Feminae: Medieval Women and Gender Index

9 Record(s) Found in our database

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1. Record Number: 5336
Author(s): Brook, Leslie C.
Title : Rewards and Punishments in the "De Amore" and Kindred Texts [the author analyzes an allegory in which noble women, and to a lesser extent men, were punished or rewarded according to their service to love; the author argues that the original intention may have been to frighten or cajole women into surrendering themselves to suitors].
Source: Reading Medieval Studies , 25., ( 1999):  Pages 3 - 16.
Year of Publication: 1999.

2. Record Number: 1994
Author(s): Calabrese, Michael.
Title : Ovid and the Female Voice in the "De Amore" and the "Letters" of Abelard and Heloise
Source: Modern Philology (Full Text via JSTOR) 95, 1 (August 1997): 1-26. Link Info
Year of Publication: 1997.

3. Record Number: 5997
Author(s): Corfis, Ivy A.
Title : Celestina and the Conflict of Ovidian and Courtly Love [The author argues that Fernando de Rojas calls on Ovid and Andreas Capellanus in order to mock their codes of love which no longer work and cause damage to society].
Source: Bulletin of Hispanic Studies (University of Glasgow) , 73., 4 (October 1996):  Pages 395 - 417.
Year of Publication: 1996.

4. Record Number: 1237
Author(s): Monson, Don A.
Title : Andreas Capellanus's Scholastic Definition of Love
Source: Viator , 25., ( 1994):  Pages 197 - 214.
Year of Publication: 1994.

5. Record Number: 292
Author(s): Gally, Michèle
Title : Quand l'Art d'Aimer était mis à l'Index... [Proscription of Andreas Capellanus's "Art of Love" did not diminish its impact nor prevent Drouart la Vache from making a vernacular translation in verse].
Source: Romania , 113., 40241 ( 1992):  Pages 421 - 440.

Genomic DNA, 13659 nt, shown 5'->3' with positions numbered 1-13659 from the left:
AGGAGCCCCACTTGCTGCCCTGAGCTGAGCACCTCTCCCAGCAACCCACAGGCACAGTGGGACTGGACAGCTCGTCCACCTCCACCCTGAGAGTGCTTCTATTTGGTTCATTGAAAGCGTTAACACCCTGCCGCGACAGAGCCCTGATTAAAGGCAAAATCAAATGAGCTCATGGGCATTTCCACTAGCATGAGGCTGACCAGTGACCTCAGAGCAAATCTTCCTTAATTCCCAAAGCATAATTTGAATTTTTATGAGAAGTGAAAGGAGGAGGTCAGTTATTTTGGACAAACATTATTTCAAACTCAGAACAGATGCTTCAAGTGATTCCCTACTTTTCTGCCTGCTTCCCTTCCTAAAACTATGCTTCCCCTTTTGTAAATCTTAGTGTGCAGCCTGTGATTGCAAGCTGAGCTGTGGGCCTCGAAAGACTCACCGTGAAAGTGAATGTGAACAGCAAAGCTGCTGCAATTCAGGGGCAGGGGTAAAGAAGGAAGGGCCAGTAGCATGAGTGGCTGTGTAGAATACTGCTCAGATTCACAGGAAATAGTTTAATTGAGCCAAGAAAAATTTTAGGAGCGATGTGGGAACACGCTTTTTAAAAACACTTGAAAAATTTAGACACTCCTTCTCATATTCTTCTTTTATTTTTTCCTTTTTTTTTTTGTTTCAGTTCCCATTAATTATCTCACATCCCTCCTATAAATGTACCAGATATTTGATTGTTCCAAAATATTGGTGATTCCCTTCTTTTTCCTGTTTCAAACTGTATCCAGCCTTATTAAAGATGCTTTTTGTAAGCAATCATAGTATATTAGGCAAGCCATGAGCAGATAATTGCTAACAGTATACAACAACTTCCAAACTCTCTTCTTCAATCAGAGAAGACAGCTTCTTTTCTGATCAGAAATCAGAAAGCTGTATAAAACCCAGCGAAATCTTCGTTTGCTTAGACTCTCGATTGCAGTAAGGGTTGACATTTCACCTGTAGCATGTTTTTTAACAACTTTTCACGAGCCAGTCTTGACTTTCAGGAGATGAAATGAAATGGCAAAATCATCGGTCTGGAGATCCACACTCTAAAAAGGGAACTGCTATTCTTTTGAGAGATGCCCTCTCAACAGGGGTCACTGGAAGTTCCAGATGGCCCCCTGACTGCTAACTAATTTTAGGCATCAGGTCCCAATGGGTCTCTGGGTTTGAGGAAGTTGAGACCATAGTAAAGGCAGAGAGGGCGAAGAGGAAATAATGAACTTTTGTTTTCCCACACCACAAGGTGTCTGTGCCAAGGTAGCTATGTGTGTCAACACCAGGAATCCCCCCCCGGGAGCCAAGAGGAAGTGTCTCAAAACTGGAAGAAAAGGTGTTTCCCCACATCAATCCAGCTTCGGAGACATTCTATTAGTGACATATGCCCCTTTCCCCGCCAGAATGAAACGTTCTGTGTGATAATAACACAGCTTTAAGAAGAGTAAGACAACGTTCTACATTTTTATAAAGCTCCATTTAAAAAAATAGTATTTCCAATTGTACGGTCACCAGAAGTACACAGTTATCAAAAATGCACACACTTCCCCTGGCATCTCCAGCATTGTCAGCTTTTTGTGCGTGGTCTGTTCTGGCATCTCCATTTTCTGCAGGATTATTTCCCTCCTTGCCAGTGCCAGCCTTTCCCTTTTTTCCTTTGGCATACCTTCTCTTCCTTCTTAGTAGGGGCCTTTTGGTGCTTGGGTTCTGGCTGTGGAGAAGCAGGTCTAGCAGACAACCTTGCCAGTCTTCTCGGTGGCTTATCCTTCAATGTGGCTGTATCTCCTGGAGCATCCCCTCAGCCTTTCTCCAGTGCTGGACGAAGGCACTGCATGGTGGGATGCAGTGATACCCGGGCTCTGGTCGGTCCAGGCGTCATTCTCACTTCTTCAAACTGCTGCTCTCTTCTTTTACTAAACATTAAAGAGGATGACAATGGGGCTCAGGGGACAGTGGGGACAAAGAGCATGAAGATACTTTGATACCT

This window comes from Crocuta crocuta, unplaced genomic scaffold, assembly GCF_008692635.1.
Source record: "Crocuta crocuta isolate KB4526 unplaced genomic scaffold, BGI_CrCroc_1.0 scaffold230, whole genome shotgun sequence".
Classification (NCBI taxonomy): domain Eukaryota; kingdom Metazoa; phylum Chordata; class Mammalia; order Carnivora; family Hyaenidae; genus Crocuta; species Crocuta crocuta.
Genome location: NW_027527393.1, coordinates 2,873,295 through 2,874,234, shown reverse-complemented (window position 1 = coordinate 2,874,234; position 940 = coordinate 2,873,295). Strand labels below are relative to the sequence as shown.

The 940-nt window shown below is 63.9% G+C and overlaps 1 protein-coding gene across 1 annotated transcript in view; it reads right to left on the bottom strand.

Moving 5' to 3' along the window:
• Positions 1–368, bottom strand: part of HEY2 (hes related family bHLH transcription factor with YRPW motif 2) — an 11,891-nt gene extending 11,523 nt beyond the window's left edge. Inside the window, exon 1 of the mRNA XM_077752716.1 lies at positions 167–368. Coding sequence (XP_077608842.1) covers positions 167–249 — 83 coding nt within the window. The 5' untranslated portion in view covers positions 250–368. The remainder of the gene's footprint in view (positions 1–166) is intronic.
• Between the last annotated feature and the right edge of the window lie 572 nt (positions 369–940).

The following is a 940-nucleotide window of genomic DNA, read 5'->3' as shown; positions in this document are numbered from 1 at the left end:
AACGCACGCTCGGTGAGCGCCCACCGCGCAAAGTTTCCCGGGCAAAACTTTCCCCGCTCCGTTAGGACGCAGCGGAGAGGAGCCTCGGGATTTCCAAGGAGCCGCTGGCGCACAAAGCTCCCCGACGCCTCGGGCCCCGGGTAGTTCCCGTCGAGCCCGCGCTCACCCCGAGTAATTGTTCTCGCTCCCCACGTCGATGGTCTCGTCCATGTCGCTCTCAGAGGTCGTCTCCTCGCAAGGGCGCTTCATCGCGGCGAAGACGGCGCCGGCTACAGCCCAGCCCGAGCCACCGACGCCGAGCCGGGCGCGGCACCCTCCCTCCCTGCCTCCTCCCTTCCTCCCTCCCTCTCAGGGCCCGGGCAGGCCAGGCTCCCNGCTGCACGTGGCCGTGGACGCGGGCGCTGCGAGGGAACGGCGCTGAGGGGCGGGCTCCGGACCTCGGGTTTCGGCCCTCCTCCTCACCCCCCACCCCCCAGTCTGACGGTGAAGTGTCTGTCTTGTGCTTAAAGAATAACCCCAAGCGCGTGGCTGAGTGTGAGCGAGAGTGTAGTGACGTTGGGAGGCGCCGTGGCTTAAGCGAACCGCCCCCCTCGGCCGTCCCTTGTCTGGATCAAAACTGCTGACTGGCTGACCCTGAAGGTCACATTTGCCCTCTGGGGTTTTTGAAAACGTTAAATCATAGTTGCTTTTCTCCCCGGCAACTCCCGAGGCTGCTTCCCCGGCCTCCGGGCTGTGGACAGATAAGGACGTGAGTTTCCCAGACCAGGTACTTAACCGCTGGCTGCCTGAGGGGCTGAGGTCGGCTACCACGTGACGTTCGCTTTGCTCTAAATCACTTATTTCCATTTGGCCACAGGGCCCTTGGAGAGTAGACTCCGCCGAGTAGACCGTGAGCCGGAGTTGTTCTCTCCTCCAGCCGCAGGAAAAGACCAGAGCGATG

Year of Publication: 1992.

6. Record Number: 10969
Author(s): Troncarelli, Fabio.
Title : Immoderatus amor: Abelardo, Eloisa e Andrea Cappellano [The letters of Abelard and Heloise, in their final form, share ideas and vocabulary with the "De amore" of Andreas Capellanus. In part they draw on common sources, including Ovid, Aristotle, Augustine, and Jerome in an eclectic mix. The idea that lovers
Source: Quaderni Medievali , 34., ( 1992):  Pages 6 - 58.
Year of Publication: 1992.

7. Record Number: 10526
Author(s): Duby, Georges.
Title : The Courtly Model [In the model of courtly love that emerged in twelfth-century France, the aristocratic man submits completely to the will of the exalted “domna” (lady). The author examines whether this model of male-female relations (which appears to give the woman great power) actually resulted in a change in social attitudes toward women or an improvement in their condition. Aristocrats adopted the courtly love model from troubadour poetry and other forms of literature, and practicing courtly love allowed noble men to prove their masculinity through displays like tournaments. Although the condition of women improved by means of the courtly love paradigm, the status of men improved as well so the distance between the sexes remained largely the same. Title note supplied by Feminae.].
Source: A History of Women in the West. Volume 2: Silences of the Middle Ages.   Edited by Christiane Klapisch-Zuber .   Belknap Press of Harvard University Press, 1992. Viator , 25., ( 1994):  Pages 250 - 266.
Year of Publication: 1992.

8. Record Number: 8702
Author(s): Gingrass-Conley, Katharine.
Title : La "Venue" à l’écriture de la dame dans "Le Chaitivel" [The author argues that Marie made "Chaitivel" a complex response to courtly love with three readings of the unnamed lady. In the first the lady submits to the surviving suitor knight. In the second reading the lady provides an ironic commentary on courtly love. In the third the lady realizes her desire is to tell the story of her experiences. Title note supplied by Feminae.].
Source: Romanic Review , 83., 2 ( 1992):  Pages 149 - 160.
Year of Publication: 1992.

9. Record Number: 11083
Author(s): Baldwin, John W.
Title : Five Discourses on Desire: Sexuality and Gender in Northern France Around 1200 [The author examines works by five different authors in order to determine the various ways in which sexual desire (homosexual as well as heterosexual) and gender were understood in thirteenth-century France. Title note supplied by Feminae.].
Source: Speculum , 66., 4 ( 1991):  Pages 797 - 819.
Year of Publication: 1991.